Dr David McCoy from the Public Health Directorate said that, "This study shows both good and bad in the way in the 'Health Checks' Program is implemented. Better coordination and sharing of information between PCTs could help iron out inequalities, reduce costs and PCTs would be able to learn from the experience of others."

Dr McCoy continued, "A more serious problem we found was the lack of a common approach to evaluating the impact of 'Health Checks'. While we can count the number of health checks done, we currently don't know if this has a positive effect on unhealthy behavior or prevents CVD. Also there was no way of knowing whether uptake and impact of the program was the same for all sections of the population. The main point is to ensure that regardless of interpretation of guidelines, 'Health Checks' results in a real reduction in CVD risk."


Story Source:

The above story is based on materials provided by BioMed Central. Note: Materials may be edited for content and length.


Journal Reference:

  1. Clare E M Graley, Katherine F May and David C McCoy email. Postcode Lotteries in Public Health - The NHS Health Checks Programme in North West London. BMC Public Health, 2011, 11:738 DOI: 10.1186/1471-2458-11-738

Cite This Page:

BioMed Central. "Postcode lotteries in preventative health care: Not necessarily all bad news." ScienceDaily. ScienceDaily, 27 September 2011. <www.sciencedaily.com/releases/2011/09/110927211820.htm>.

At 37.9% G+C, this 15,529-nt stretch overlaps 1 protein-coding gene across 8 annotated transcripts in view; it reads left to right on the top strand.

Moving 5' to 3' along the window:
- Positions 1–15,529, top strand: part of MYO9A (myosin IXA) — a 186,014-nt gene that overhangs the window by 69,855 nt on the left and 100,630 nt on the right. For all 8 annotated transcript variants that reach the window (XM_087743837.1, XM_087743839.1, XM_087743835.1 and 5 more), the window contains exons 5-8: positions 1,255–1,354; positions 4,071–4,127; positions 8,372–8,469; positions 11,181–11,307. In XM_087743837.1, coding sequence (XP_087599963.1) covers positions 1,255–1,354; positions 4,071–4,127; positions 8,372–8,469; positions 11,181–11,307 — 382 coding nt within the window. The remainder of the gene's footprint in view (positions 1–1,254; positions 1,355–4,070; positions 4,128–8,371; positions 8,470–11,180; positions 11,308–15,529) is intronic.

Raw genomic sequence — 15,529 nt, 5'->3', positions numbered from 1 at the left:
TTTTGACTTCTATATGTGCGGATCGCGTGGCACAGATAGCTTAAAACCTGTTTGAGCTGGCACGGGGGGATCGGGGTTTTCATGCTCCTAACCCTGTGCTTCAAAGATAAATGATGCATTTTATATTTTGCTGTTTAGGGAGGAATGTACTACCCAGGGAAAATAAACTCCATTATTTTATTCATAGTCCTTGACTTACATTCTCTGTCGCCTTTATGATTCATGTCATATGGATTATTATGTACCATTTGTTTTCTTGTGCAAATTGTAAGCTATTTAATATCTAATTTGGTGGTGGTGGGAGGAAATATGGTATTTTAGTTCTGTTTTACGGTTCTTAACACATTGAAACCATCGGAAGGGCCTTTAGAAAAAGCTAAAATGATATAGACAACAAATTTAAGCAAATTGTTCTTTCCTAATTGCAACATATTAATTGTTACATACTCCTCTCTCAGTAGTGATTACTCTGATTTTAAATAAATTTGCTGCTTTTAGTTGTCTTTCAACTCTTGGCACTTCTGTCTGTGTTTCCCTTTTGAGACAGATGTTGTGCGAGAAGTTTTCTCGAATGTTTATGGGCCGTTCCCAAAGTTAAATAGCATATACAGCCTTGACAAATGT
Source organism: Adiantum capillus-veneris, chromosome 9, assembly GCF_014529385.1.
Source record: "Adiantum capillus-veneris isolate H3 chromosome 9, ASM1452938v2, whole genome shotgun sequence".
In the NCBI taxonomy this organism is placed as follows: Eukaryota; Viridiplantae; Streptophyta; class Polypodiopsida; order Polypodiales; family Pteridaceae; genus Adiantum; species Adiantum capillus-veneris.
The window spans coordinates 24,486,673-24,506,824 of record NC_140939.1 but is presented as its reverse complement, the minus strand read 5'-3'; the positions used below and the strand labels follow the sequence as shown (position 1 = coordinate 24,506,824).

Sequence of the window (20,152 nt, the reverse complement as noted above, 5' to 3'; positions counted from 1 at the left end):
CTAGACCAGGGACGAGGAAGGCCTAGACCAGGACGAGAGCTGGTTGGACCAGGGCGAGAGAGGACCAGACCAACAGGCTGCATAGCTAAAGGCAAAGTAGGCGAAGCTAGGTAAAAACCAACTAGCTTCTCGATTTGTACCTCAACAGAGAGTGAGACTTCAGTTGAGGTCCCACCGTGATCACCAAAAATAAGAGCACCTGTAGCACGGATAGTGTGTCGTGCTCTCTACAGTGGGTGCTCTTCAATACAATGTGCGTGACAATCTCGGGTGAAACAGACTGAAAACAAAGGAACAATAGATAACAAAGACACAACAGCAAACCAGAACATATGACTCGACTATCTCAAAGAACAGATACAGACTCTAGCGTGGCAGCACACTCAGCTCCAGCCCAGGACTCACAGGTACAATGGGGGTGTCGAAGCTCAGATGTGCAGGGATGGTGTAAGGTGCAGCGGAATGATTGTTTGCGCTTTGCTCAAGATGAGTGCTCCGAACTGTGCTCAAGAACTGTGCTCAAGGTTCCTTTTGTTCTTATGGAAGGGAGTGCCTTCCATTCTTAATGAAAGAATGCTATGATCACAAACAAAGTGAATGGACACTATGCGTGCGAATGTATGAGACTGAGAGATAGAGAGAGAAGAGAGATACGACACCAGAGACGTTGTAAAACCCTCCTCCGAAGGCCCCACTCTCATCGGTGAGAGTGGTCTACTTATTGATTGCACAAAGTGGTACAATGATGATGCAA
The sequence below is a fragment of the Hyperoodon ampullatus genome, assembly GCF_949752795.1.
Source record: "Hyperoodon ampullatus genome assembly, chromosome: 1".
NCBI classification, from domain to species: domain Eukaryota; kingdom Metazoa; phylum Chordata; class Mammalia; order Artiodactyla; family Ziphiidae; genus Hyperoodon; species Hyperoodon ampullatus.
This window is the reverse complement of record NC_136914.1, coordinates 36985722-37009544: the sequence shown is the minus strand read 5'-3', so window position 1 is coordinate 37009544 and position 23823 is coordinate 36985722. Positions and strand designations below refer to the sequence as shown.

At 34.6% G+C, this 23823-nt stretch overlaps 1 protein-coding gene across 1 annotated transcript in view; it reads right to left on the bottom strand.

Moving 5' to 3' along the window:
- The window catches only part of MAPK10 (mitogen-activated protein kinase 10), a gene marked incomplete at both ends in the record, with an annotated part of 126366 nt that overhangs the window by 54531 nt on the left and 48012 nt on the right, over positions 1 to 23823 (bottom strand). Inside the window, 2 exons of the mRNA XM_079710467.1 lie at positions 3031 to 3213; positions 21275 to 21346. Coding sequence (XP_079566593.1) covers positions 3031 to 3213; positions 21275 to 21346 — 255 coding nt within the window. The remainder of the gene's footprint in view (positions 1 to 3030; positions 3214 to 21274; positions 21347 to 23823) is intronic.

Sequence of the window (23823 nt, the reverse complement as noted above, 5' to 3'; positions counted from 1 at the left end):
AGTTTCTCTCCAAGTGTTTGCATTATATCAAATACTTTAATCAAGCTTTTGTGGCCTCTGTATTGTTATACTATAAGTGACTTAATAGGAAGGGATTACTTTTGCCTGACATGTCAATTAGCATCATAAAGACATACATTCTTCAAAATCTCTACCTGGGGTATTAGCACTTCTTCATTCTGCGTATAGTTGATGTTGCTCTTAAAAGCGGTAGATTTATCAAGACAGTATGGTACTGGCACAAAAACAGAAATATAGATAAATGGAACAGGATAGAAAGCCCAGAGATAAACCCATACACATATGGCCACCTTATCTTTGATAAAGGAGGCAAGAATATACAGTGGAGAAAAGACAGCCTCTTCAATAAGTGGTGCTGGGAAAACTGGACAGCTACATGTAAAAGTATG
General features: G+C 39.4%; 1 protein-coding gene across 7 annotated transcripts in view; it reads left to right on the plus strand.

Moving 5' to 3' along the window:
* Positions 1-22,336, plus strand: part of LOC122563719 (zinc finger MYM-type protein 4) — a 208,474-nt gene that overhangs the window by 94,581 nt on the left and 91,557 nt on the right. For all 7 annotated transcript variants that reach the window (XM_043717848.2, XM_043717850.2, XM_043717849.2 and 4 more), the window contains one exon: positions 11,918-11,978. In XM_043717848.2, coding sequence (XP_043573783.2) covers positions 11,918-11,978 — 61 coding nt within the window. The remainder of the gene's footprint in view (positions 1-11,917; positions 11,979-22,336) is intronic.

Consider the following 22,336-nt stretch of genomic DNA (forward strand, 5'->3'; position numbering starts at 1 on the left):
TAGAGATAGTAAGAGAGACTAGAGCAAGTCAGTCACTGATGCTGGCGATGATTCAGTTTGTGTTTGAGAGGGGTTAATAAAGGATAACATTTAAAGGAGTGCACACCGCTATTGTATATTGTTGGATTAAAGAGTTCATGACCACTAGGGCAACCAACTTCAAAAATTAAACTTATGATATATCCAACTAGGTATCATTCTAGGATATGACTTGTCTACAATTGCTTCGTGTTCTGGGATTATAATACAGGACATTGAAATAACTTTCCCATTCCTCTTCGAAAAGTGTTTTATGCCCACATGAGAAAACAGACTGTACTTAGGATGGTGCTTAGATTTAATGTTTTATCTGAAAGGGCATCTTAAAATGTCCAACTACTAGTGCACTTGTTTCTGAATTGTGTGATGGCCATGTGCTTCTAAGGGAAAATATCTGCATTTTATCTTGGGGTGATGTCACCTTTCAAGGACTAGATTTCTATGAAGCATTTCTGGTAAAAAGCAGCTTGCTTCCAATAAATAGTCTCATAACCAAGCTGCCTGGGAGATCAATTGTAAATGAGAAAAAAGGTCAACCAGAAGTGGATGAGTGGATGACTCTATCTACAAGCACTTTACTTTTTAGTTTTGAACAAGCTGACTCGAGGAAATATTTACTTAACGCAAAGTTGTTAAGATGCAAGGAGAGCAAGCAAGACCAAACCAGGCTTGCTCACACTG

BioMed Central. (2011, September 27). Postcode lotteries in preventative health care: Not necessarily all bad news. ScienceDaily. Retrieved July 28, 2014 from www.sciencedaily.com/releases/2011/09/110927211820.htm
BioMed Central. "Postcode lotteries in preventative health care: Not necessarily all bad news." ScienceDaily. www.sciencedaily.com/releases/2011/09/110927211820.htm (accessed July 28, 2014).

Share This




More Health & Medicine News

Monday, July 28, 2014

Featured Research

from universities, journals, and other organizations


Featured Videos

from AP, Reuters, AFP, and other news services

$15B Deal on Vets' Health Care Reached

$15B Deal on Vets' Health Care Reached

AP (July 28, 2014) A bipartisan deal to improve veterans health care would authorize at least $15 billion in emergency spending to fix a veterans program scandalized by long patient wait times and falsified records. (July 28) Video provided by AP